1 – 4 of 4 movies
When ordered to serve a year in rehab, actress Candy (Drew Barrymore) hires her on-set stand-in to take her place. The unassuming woman flips the script and steals her identity, career and boyfriend in this hilarious comedy about trading places.
It’s a new year and Lara Jean (Lana Condor) and Peter (Noah Centineo) are no longer pretending to be a couple. They ARE a couple. And, as Lara Jean navigates a trove of official firsts with Peter — her first real kiss, her first real date, her first Valentine’s Day — she finds herself leaning more on Kitty and Margot (Anna Cathcart and Janel Parrish), Chris (Madeleine Arthur), and an unexpected new confidant, Stormy (Holland Taylor), to help her manage the complex emotions that come with this new chapter of balancing a relationship and figuring out her authentic self. But when John Ambrose (Jordan Fisher), another recipient of one of Lara Jean’s old love letters, enters her life again she must rely on herself more than ever as she’s confronted with her first real dilemma: Can a girl be in love with two boys at once?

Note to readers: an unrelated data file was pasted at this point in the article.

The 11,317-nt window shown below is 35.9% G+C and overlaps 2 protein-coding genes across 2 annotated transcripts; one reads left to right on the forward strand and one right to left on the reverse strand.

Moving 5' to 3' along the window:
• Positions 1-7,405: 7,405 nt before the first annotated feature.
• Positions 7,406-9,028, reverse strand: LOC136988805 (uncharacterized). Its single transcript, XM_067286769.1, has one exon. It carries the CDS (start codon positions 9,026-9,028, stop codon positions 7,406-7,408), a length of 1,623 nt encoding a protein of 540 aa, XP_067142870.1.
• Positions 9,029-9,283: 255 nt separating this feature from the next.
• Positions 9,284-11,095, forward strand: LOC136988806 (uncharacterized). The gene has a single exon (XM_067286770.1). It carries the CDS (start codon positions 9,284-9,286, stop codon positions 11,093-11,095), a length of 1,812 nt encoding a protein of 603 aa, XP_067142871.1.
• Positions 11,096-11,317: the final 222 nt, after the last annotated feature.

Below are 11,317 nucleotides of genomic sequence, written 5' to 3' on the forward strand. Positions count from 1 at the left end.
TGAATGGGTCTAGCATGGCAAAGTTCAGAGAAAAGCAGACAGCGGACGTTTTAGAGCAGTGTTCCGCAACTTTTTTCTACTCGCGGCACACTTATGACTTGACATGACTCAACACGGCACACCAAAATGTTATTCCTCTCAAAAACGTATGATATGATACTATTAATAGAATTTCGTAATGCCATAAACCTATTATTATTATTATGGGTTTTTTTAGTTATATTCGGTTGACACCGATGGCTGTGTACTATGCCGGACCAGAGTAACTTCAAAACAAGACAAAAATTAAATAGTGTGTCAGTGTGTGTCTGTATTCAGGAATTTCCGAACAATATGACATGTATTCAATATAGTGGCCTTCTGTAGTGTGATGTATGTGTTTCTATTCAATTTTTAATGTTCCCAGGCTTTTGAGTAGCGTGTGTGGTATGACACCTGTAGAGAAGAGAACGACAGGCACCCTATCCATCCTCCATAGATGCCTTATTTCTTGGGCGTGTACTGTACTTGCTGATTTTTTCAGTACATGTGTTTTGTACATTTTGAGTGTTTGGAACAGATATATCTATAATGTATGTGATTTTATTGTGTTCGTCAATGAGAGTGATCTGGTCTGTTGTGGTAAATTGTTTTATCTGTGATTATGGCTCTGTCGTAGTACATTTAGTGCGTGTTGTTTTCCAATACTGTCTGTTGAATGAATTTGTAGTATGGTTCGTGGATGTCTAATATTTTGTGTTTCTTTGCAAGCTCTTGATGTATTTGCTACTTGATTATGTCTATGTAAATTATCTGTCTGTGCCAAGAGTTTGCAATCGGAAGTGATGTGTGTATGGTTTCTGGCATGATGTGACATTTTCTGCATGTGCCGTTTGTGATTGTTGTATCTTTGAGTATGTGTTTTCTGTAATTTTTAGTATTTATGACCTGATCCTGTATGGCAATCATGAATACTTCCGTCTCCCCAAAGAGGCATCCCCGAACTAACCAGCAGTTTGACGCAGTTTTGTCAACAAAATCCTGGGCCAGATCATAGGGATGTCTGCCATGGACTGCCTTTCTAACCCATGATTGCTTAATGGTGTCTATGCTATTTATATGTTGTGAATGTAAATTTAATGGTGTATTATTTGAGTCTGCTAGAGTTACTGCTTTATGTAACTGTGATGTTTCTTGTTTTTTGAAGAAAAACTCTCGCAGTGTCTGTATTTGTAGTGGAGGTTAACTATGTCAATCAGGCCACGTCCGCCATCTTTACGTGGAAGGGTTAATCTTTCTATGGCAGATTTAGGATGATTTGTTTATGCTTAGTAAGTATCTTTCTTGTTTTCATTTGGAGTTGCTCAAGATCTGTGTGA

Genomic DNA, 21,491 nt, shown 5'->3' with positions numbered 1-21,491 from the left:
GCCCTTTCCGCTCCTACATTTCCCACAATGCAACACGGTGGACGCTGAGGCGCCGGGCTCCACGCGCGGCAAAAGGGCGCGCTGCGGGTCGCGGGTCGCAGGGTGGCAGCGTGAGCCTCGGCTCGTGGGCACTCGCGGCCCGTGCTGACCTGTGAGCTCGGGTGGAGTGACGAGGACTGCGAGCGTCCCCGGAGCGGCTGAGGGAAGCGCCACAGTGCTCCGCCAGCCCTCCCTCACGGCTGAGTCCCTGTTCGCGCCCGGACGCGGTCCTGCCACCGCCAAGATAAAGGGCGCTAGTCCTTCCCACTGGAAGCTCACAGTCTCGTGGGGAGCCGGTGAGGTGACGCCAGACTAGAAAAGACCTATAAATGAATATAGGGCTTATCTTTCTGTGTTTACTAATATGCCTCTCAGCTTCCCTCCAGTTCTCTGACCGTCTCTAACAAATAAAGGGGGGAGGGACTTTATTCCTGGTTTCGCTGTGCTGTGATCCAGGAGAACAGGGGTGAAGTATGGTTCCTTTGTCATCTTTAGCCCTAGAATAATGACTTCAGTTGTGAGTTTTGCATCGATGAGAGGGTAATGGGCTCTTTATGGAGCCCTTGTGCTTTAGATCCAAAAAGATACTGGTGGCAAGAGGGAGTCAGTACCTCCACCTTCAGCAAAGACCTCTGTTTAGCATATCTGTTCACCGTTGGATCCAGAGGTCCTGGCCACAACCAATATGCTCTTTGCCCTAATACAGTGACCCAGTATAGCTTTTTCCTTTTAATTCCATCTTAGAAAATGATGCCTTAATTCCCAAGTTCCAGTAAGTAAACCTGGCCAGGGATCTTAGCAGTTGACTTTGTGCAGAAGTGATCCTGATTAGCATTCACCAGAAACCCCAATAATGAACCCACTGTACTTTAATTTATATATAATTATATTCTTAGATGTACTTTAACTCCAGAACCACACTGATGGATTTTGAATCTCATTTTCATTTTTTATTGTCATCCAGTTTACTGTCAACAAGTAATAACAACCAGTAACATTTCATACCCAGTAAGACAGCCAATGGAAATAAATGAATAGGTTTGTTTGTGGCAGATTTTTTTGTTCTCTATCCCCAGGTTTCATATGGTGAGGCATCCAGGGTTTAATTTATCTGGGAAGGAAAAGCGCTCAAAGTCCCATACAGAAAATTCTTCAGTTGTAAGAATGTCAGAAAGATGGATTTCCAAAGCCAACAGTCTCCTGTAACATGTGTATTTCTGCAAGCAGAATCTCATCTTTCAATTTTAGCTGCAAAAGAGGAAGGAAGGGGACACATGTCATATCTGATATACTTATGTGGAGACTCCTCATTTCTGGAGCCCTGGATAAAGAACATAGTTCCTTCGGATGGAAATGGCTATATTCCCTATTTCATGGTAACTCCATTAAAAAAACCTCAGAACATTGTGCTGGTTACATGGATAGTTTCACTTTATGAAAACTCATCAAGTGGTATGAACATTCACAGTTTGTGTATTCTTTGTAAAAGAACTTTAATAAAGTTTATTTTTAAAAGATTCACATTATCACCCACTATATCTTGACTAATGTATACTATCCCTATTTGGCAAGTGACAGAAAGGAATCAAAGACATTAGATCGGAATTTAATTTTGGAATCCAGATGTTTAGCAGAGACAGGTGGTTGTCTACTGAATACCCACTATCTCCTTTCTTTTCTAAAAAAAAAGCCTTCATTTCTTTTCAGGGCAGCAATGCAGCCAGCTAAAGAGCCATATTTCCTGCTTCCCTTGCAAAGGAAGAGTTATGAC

Following 1989’s Bill & Ted’s Excellent Adventure and 1991’s Bill & Ted’s Bogus Journey, the stakes are higher than ever for William “Bill” S. Preston Esq. (Winter) and Theodore “Ted” Logan (Reeves). Yet to fulfill their rock and roll destiny, the now middle-aged best friends set out on a new adventure, when a visitor from the future warns them that only their song can save life as we know it and bring harmony to the universe. Along the way, they will be helped by their families, old friends and a few music legends.
Keanu Reeves, Beck Bennett, Scott Kroopf, William Sadler, Kristen Schaal, Alex Winter, Gabe Grifoni, Samara Weaving, Jillian Bell, Hal Landon Jr., Holland Taylor, Jayma Mays, Erinn Hayes, Anthony Carrigan, Scott Mescudi, Chris Matheson, Brigette Lundy-Paine, Frank Mancuso, Suzanne Francis, Dean Parisot, Ed Solomon, Amy Stoch
Follows a group of aspiring actors and filmmakers in post-World War II Hollywood as they try to make it in Tinseltown — no matter the cost. Each character offers a unique glimpse behind the gilded curtain of Hollywood's Golden Age, spotlighting the unfair systems and biases across race, gender and sexuality that continue to this day.